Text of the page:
Earlier, Woods had surged to the lead after three holes when first-round leader Michael Thompson stumbled badly out of the gate. But when Woods hit his three-hole bump in the road, he and the rest of the field temporarily surrendered the top spot to a 17-year-old amateur who just completed his junior year at Santa Margarita High-Rancho Santa Margarita in Orange County, Beau Hossler.
Hossler stunned the field by taking sole possession of the lead 11 holes into his second round. He played the first 10 without a bogey and threw in a birdie at the par-5 17th to gain a share of the lead with Furyk. He then took over first place at 2 under when he sank a snaking 8-foot birdie putt on the first hole, a 520-yard par-4 beast that had only yielded 11 birdies through the first two days.
But then disaster struck for the kid. Hossler bogeyed the second hole, double bogeyed the fourth when he drove left next to a tree and then bogeyed the fifth and sixth holes, as well. The young amateur, who also played in the Open last year at Congressional (Md.), rallied with a chip-in birdie at the short par-4 seventh before finishing his round with a bogey on the par-3 eighth and a second-round score of 73, good enough for a tie for 12th at 3 over.
Northern Ireland's Graeme McDowell, who won the 2010 Open at Pebble Beach, made an early run at the lead and was one of four players tied at 1 over after a second-round 72. The other three two strokes back are relative unknowns -- 23-year-old American John Peterson, Belgian Nicolas Colsaerts and Thompson, who salvaged a 75 after his 3-over start after four holes.
Several players had to sweat out afternoon play only to learn they missed the cut. One of those was inspirational qualifier Casey Martin, who bogeyed his final hole to shoot 75 after an opening-round 74. He finished 9 over for the tournament, which was one shot off the cut line of the top 60 players and ties. Meeting the same fate were this year's Masters champion Bubba Watson, 2010 British Open winner Louis Oosthuizen and young up-and-comers Dustin Johnson and Rickie Fowler.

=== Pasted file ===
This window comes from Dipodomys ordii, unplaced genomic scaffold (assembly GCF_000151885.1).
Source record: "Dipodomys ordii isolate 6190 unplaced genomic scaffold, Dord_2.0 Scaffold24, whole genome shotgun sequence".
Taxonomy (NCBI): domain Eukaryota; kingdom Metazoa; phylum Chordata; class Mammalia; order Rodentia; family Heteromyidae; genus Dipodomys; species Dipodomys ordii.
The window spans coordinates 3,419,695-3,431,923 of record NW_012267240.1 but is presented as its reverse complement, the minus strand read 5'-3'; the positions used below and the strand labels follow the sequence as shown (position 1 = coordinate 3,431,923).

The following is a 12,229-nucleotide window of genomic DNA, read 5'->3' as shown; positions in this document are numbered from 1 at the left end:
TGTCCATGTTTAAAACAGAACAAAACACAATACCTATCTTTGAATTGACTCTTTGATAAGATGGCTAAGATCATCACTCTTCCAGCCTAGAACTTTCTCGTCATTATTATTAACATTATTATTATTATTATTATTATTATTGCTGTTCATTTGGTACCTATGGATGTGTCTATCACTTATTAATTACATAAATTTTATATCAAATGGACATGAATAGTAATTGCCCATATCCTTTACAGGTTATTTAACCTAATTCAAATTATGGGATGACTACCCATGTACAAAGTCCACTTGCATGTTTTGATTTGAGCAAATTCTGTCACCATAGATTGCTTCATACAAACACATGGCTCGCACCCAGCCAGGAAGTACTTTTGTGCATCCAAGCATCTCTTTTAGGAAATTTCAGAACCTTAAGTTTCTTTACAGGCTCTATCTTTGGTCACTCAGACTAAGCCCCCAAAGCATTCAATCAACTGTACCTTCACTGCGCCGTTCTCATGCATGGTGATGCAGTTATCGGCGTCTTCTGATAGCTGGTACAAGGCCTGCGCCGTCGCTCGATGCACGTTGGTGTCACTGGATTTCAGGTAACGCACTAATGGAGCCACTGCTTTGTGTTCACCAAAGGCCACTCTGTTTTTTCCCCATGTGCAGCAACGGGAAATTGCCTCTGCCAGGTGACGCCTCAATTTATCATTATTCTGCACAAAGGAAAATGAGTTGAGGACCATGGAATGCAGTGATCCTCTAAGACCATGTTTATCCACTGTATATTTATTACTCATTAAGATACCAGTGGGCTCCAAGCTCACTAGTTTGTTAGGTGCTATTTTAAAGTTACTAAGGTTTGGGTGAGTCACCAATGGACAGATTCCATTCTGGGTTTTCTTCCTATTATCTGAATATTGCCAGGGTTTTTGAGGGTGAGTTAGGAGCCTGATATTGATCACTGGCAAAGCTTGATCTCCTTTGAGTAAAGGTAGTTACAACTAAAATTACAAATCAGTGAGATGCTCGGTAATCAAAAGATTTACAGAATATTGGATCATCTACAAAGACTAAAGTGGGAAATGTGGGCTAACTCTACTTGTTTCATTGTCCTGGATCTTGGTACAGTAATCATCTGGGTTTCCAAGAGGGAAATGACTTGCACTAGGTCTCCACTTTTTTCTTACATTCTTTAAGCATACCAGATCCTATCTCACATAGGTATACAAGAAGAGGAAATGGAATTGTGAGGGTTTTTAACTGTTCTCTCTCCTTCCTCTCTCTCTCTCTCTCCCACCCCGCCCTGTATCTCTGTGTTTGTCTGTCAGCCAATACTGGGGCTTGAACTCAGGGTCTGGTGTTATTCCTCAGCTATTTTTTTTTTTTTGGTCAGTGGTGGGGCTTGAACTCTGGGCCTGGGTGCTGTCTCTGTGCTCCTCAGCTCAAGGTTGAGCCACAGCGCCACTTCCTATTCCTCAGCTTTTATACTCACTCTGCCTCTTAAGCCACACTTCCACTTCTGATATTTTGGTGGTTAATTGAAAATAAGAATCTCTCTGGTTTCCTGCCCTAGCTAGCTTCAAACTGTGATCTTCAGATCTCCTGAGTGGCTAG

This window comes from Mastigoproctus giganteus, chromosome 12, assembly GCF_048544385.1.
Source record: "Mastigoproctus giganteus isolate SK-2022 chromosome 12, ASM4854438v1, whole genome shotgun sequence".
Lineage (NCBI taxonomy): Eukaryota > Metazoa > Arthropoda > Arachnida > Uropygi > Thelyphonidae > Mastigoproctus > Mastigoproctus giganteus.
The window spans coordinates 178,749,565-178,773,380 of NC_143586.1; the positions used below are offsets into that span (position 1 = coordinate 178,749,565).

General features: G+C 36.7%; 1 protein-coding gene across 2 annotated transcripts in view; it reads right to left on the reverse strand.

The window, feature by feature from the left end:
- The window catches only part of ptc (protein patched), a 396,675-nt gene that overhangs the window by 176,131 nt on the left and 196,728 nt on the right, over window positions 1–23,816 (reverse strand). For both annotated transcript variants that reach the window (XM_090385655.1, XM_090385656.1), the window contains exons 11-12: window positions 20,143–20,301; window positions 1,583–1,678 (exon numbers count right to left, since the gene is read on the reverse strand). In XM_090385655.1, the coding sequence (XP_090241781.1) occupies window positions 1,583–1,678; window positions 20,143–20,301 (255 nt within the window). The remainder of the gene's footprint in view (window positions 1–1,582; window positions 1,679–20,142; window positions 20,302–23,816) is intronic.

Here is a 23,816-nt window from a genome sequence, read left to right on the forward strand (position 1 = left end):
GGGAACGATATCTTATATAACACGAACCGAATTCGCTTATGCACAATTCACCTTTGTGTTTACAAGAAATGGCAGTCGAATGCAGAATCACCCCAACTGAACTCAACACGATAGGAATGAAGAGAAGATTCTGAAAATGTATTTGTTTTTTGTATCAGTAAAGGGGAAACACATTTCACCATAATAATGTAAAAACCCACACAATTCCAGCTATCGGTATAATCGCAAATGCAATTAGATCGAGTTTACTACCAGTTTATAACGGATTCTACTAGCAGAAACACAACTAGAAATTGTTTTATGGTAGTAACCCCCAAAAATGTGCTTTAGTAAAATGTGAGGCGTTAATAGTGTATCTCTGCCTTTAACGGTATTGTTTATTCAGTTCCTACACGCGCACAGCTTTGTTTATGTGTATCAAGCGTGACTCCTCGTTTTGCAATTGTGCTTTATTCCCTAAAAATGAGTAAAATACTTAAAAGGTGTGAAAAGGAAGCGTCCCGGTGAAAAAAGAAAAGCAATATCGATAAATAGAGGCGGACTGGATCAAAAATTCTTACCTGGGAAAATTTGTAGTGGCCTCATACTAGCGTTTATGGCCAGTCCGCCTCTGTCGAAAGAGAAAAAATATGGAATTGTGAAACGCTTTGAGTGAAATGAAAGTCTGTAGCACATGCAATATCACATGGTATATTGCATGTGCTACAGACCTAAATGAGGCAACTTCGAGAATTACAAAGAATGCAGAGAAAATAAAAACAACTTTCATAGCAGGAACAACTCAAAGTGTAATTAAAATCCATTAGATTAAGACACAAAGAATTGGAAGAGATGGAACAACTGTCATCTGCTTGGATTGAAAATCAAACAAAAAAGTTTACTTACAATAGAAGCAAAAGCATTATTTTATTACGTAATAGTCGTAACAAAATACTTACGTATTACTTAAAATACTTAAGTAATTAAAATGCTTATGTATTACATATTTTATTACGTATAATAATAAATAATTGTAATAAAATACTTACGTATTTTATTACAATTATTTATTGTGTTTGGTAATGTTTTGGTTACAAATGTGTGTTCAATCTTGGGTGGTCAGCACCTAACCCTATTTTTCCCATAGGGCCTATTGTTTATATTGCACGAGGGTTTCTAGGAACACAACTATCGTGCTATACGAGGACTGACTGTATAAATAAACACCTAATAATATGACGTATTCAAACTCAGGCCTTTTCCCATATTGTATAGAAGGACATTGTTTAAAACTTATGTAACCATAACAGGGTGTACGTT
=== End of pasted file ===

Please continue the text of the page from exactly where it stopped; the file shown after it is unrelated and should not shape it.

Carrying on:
Last year's U.S. Open champion, Rory McIlroy, also missed the cut, the first defending champion to do so since Angel Cabrera in 2008. McIlroy shot a 3-over 73 to go with an opening 77 and was at plus 10. That was a stroke better than Englishman Luke Donald, the No. 1-ranked player in the world, who shot a 2-over 72 after opening with a 79. He's heading home, too.
Phil Mickelson, on the other hand, rallied from a first-round 76 and shot 1-over 71, rolling in a 10-foot birdie on the par-4 18th hole to finish at 7 over.
Rory McIlroy is just one of the big names to miss the cut. Page 6
Phil Mickelson hasn't been sharp but makes cut. Page 6
Teenager is thrilled to briefly hold the lead. Page 7
Saturday: noon-7 p.m., NBC
Sunday: noon-7 p.m., NBC
Monday: If an 18-hole playoff is needed, 9-11 a.m., ESPN; 11 a.m.-conclusion, NBC
scan: Use your smartphone to access a slideshow from Round 2, or go to mercurynews.com/sports